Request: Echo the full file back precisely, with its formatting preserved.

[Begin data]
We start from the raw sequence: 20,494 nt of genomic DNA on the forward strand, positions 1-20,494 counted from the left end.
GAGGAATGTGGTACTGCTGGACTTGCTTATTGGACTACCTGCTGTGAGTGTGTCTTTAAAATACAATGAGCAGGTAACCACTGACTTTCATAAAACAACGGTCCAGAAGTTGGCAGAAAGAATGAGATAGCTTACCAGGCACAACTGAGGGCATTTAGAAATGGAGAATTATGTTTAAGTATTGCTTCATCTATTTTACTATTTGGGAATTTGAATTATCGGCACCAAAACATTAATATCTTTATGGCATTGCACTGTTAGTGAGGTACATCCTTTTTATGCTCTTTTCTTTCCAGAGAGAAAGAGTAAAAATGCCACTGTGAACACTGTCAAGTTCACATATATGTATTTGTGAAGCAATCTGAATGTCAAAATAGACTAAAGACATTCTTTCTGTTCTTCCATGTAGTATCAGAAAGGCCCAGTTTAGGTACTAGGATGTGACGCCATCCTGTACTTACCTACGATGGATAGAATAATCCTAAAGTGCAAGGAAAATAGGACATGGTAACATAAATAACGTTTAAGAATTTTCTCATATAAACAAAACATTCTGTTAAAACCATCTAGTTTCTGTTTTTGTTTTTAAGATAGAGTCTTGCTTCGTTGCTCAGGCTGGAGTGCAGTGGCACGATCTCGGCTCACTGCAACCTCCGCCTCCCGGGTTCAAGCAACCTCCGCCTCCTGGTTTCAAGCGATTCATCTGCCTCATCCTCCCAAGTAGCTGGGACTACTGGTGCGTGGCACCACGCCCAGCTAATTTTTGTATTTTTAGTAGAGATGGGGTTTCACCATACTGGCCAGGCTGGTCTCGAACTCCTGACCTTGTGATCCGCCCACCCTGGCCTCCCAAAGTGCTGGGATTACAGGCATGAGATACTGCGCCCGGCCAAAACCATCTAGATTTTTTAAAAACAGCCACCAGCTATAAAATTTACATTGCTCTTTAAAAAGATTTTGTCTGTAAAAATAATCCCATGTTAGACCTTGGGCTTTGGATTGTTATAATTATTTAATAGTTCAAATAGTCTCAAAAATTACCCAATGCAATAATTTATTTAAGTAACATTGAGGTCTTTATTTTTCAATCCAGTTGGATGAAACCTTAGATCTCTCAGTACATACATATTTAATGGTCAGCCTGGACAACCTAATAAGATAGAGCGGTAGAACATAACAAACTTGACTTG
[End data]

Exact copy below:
We start from the raw sequence: 20,494 nt of genomic DNA on the forward strand, positions 1-20,494 counted from the left end.
GAGGAATGTGGTACTGCTGGACTTGCTTATTGGACTACCTGCTGTGAGTGTGTCTTTAAAATACAATGAGCAGGTAACCACTGACTTTCATAAAACAACGGTCCAGAAGTTGGCAGAAAGAATGAGATAGCTTACCAGGCACAACTGAGGGCATTTAGAAATGGAGAATTATGTTTAAGTATTGCTTCATCTATTTTACTATTTGGGAATTTGAATTATCGGCACCAAAACATTAATATCTTTATGGCATTGCACTGTTAGTGAGGTACATCCTTTTTATGCTCTTTTCTTTCCAGAGAGAAAGAGTAAAAATGCCACTGTGAACACTGTCAAGTTCACATATATGTATTTGTGAAGCAATCTGAATGTCAAAATAGACTAAAGACATTCTTTCTGTTCTTCCATGTAGTATCAGAAAGGCCCAGTTTAGGTACTAGGATGTGACGCCATCCTGTACTTACCTACGATGGATAGAATAATCCTAAAGTGCAAGGAAAATAGGACATGGTAACATAAATAACGTTTAAGAATTTTCTCATATAAACAAAACATTCTGTTAAAACCATCTAGTTTCTGTTTTTGTTTTTAAGATAGAGTCTTGCTTCGTTGCTCAGGCTGGAGTGCAGTGGCACGATCTCGGCTCACTGCAACCTCCGCCTCCCGGGTTCAAGCAACCTCCGCCTCCTGGTTTCAAGCGATTCATCTGCCTCATCCTCCCAAGTAGCTGGGACTACTGGTGCGTGGCACCACGCCCAGCTAATTTTTGTATTTTTAGTAGAGATGGGGTTTCACCATACTGGCCAGGCTGGTCTCGAACTCCTGACCTTGTGATCCGCCCACCCTGGCCTCCCAAAGTGCTGGGATTACAGGCATGAGATACTGCGCCCGGCCAAAACCATCTAGATTTTTTAAAAACAGCCACCAGCTATAAAATTTACATTGCTCTTTAAAAAGATTTTGTCTGTAAAAATAATCCCATGTTAGACCTTGGGCTTTGGATTGTTATAATTATTTAATAGTTCAAATAGTCTCAAAAATTACCCAATGCAATAATTTATTTAAGTAACATTGAGGTCTTTATTTTTCAATCCAGTTGGATGAAACCTTAGATCTCTCAGTACATACATATTTAATGGTCAGCCTGGACAACCTAATAAGATAGAGCGGTAGAACATAACAAACTTGACTTG